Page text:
Since the trap attacks multiple targets but only dishes out one damage per round, I did not roll as many damage results. During the encounter, I would simply check off each attack and damage result as it was used in the game. This approach has potential benefits and consequences, which I plan to discuss after presenting how you could incorporate this method to speed up combat by pre-rolling attack and damage dice for monsters.
I have been an observer of numerous discussions about sexism in gaming in recent months. My plan was to write a post about the subject, but I could not decide on a specific theme for an article. I did not want to be just another male writing about the topic, but I though it would be interesting to have an in-depth discussion about sexism and the gaming culture with a person quite knowledgeable and passionate about the topic. Thankfully, Anna Kreider of Go Make Me A Sandwich agreed to spend time discussing a variety of topics related to sexism and the greater geek culture.
I first became aware of Go Make Me A Sandwich after listening to a DM Roundtable Podcast. I visited the site and was impressed with the content. Anna has supported her assertions that the gaming culture is sexist with analysis and often hilarious comparisons of how male and female characters are dressed and portrayed in games. During the past month, we had an extended conversation about sexism in the gaming culture. Specifically, I inquired about the individual gamer’s responsibility in changing the culture and how Anna continues to enjoy sexist games and continue with her blog in the face of great resistance from sects of the gaming community. We also discuss sexism in other realms of geek culture and how some games move closer and closer to a form of pornography. I believe the two of us were quite honest throughout the discussion, and encourage readers to pay close attention to the segment on cognitive dissonance, which is a subject I will return to in future posts.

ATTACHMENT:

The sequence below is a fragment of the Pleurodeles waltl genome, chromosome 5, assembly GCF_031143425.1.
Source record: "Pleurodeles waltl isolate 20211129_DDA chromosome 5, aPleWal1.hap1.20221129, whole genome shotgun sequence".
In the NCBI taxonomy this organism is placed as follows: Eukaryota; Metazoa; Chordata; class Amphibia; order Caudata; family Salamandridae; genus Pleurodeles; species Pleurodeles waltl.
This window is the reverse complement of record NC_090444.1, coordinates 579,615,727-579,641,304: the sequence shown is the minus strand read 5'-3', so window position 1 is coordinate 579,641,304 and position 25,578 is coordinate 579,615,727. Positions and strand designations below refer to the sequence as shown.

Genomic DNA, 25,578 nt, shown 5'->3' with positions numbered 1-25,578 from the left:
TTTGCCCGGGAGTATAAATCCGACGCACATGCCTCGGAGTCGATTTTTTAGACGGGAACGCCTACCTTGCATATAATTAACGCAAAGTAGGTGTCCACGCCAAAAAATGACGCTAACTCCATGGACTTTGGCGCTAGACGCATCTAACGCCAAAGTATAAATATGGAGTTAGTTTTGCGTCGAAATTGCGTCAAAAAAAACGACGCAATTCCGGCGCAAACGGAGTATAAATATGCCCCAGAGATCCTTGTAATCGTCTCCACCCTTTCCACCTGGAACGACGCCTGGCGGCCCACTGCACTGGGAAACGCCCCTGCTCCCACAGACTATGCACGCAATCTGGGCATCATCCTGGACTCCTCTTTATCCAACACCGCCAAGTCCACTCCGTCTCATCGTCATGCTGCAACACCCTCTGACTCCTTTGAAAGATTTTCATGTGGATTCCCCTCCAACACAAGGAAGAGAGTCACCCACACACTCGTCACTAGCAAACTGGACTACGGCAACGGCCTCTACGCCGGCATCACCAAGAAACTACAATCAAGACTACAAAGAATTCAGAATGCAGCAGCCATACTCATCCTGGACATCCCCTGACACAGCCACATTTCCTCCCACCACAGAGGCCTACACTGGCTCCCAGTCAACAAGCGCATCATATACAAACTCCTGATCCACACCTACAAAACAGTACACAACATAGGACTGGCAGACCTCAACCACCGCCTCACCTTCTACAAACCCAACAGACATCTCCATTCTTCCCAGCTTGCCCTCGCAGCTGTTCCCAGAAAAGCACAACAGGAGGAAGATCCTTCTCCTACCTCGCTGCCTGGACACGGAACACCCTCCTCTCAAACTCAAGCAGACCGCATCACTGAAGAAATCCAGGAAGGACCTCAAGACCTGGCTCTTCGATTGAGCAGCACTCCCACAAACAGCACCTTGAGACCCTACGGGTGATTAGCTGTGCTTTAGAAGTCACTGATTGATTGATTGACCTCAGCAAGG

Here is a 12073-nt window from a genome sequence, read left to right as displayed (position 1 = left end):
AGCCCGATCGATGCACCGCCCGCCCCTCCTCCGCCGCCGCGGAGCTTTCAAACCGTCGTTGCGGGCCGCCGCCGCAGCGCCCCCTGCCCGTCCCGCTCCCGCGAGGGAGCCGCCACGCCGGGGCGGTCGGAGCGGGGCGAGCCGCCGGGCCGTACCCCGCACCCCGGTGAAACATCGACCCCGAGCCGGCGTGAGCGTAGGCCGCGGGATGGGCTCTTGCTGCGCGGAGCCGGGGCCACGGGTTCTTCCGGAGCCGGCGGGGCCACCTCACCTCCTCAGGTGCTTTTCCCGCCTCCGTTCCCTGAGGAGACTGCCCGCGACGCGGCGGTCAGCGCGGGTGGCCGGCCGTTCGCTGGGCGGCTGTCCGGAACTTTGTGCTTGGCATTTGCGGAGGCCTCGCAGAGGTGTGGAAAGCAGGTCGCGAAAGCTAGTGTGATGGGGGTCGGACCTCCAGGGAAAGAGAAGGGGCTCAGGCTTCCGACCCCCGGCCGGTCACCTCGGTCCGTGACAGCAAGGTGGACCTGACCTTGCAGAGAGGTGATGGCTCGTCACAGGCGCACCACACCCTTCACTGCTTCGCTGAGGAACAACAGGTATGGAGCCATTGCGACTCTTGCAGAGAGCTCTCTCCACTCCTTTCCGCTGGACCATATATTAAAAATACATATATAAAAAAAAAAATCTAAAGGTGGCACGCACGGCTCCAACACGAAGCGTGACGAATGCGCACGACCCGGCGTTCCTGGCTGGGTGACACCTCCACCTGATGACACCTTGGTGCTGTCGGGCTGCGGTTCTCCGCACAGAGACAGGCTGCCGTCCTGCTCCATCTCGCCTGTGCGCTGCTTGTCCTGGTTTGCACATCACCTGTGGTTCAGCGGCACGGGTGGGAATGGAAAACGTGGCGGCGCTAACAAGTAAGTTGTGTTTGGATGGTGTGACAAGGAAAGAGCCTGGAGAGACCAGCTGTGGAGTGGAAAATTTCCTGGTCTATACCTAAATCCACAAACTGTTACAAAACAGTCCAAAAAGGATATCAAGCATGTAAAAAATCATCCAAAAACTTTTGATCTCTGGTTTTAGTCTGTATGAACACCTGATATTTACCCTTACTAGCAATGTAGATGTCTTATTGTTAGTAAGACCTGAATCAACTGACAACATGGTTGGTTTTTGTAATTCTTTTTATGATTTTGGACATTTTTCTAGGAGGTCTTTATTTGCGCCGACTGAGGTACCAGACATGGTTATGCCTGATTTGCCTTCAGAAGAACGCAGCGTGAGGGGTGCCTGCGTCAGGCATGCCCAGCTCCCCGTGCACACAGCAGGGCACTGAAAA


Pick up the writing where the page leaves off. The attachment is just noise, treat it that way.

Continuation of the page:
Please enjoy the interview with Anna Kreider; I realize this is a topic people feel strongly about and I encourage you to keep your Comments and questions respectful.
Thank you for agreeing to meet with me. Could you please introduce yourself, and talk about how you first became interested in gaming?
Hi, there. The canned introduction I usually give goes something like: My name is Anna, though online I mostly go by Wundergeek. I write a feminist gaming blog called Go Make Me a Sandwich, in which I explore issues of sexism in gaming. In addition to being a cranky feminist blogger, I am an artist, photographer, and somewhat half-assed writer living in the wilds of Canada with a wonderful spouse and two slightly broken cats.
I’ve been playing video and board games pretty much my entire life, but I didn’t start roleplaying until my then-fiance (now husband) introduced me to gaming and got me started. Sadly, our tabletop group has long since fallen apart, but I still do LARP. So I guess I don’t completely fit the stereotype of the woman who didn’t start gaming until her significant other introduced her to it, but I think it’s fair to say that my husband definitely made me nerdier. (Not a bad thing.)